On 11 January 2018, Mexico signed (pending the approval of the Mexican Senate) the Agreement on Settlement of Investment Disputes between States and Nationals of other States of the International Center for Settlement of Investment Disputes (ICSID Convention). This represents a radical change of the traditional position of Mexico for over 50 years. The ICSID Convention and the North American Free Trade Agreement discussions raised the issue of the protection of foreign investments in Mexico in case of a possible nationalization or expropriation.

Mexico has signed Agreements for the Promotion and Reciprocal Protection of Investment and Free Trade Agreements with Investment Chapters with over 40 countries (collectively called APPRIs). The APPRIs contain provisions that offer protection to foreign investments from the States with which such agreements are in effect, providing them with rights and defenses in the event of the expropriation of their foreign investment. In the event of a violation of such rights, the foreign investor could use international arbitration as a method of dispute resolution and, often, even absent an express arbitration clause signed between the investor and Mexico.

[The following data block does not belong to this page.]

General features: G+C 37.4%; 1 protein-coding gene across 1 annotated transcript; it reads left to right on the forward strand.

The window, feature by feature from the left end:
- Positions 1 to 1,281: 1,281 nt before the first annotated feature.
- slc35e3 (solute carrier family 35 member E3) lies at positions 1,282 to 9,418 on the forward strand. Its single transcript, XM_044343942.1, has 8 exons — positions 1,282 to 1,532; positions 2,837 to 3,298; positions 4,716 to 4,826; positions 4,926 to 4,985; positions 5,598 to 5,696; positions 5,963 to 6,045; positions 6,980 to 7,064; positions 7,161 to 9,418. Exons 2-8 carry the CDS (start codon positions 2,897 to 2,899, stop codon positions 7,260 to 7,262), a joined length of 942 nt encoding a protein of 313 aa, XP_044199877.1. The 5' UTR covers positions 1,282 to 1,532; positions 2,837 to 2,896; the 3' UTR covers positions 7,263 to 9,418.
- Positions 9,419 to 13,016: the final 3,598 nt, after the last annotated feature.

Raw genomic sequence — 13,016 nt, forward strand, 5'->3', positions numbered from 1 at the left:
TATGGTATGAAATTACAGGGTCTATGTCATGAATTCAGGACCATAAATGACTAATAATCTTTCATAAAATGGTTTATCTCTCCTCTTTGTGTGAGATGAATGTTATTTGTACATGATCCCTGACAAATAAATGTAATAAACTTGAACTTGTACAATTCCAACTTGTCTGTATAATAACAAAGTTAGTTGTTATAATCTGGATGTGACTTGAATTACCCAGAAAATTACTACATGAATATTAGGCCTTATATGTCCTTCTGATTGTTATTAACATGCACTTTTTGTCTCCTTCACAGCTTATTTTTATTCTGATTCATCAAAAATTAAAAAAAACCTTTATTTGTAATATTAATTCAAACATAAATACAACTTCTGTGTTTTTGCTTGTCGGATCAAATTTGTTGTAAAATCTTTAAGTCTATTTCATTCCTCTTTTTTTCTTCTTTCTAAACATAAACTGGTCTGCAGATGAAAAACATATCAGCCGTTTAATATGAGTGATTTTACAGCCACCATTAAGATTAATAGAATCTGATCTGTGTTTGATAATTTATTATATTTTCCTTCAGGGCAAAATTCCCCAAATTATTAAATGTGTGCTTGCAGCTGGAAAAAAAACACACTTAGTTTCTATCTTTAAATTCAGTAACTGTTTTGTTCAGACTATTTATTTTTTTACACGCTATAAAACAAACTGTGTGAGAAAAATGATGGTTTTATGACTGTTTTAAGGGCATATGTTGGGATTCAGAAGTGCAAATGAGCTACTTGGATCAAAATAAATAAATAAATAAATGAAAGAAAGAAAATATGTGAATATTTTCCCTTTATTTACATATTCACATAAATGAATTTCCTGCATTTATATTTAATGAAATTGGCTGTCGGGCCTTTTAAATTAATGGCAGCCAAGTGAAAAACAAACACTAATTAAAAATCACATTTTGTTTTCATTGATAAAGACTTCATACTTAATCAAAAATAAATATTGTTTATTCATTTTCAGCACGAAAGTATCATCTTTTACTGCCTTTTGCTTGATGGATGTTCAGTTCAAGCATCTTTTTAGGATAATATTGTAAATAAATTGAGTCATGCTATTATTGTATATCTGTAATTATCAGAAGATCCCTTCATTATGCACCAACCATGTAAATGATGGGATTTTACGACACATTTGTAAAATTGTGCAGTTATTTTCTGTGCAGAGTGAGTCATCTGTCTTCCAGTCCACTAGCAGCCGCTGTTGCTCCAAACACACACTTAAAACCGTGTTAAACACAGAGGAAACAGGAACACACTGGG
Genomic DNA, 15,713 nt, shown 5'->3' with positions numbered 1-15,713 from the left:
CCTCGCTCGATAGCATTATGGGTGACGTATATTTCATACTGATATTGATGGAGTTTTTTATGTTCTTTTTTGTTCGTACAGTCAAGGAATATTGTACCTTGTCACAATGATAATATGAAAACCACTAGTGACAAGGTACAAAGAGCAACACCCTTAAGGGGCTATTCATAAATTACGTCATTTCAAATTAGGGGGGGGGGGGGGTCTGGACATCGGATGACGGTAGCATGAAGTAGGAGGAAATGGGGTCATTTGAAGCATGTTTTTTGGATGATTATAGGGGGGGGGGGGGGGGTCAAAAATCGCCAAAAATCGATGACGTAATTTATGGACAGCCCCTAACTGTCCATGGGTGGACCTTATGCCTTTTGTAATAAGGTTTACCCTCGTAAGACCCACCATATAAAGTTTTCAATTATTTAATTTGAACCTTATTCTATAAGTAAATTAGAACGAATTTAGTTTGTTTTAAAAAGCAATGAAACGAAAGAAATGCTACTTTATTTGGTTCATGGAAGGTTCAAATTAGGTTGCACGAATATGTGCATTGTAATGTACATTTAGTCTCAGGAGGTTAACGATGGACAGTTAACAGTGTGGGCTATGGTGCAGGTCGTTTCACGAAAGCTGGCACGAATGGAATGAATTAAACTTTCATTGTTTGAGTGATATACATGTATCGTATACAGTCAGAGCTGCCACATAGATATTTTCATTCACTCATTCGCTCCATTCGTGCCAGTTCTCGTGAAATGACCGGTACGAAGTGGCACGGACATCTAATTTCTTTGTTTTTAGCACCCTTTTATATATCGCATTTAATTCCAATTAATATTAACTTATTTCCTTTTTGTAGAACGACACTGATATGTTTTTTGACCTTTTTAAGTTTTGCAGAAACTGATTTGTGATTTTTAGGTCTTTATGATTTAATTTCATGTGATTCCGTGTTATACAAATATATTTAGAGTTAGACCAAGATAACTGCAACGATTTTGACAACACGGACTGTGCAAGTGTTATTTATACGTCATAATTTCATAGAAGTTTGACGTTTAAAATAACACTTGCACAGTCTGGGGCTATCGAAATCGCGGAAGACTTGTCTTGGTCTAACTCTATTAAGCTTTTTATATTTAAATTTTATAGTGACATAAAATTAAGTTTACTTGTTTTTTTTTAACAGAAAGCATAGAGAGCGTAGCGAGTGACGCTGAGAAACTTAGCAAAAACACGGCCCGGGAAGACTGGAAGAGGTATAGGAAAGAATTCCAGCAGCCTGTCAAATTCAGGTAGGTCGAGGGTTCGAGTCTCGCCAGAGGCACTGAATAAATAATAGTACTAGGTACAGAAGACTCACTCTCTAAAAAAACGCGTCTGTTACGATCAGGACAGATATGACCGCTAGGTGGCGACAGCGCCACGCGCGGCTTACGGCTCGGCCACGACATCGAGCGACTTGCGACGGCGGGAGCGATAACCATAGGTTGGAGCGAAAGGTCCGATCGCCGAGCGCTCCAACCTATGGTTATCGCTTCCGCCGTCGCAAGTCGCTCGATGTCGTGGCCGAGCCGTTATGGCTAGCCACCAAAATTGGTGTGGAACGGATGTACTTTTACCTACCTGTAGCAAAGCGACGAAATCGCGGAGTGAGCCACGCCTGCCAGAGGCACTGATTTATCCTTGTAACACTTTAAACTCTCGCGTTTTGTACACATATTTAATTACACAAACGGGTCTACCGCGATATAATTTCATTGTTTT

The APPRIs usually establish:

  • That the host State of the investment must provide the investor and its investments fair and equitable treatment, full protection and security, while establishing a prohibition of discriminatory treatment in case of exchange controls; and
  • That in case of nationalization or expropriation, the investor has the right to receive a fair compensation.

Although the structure and content of the APPRIs may seem similar, they should be analyzed case-by-case and it is advisable to paid special attention to the clauses that deal with: •Definition of the protected investments and investor;

  • Methods of alternative dispute resolutions;
  • Most favoured nation; and
  • Protection of investments after the termination of the APPRI.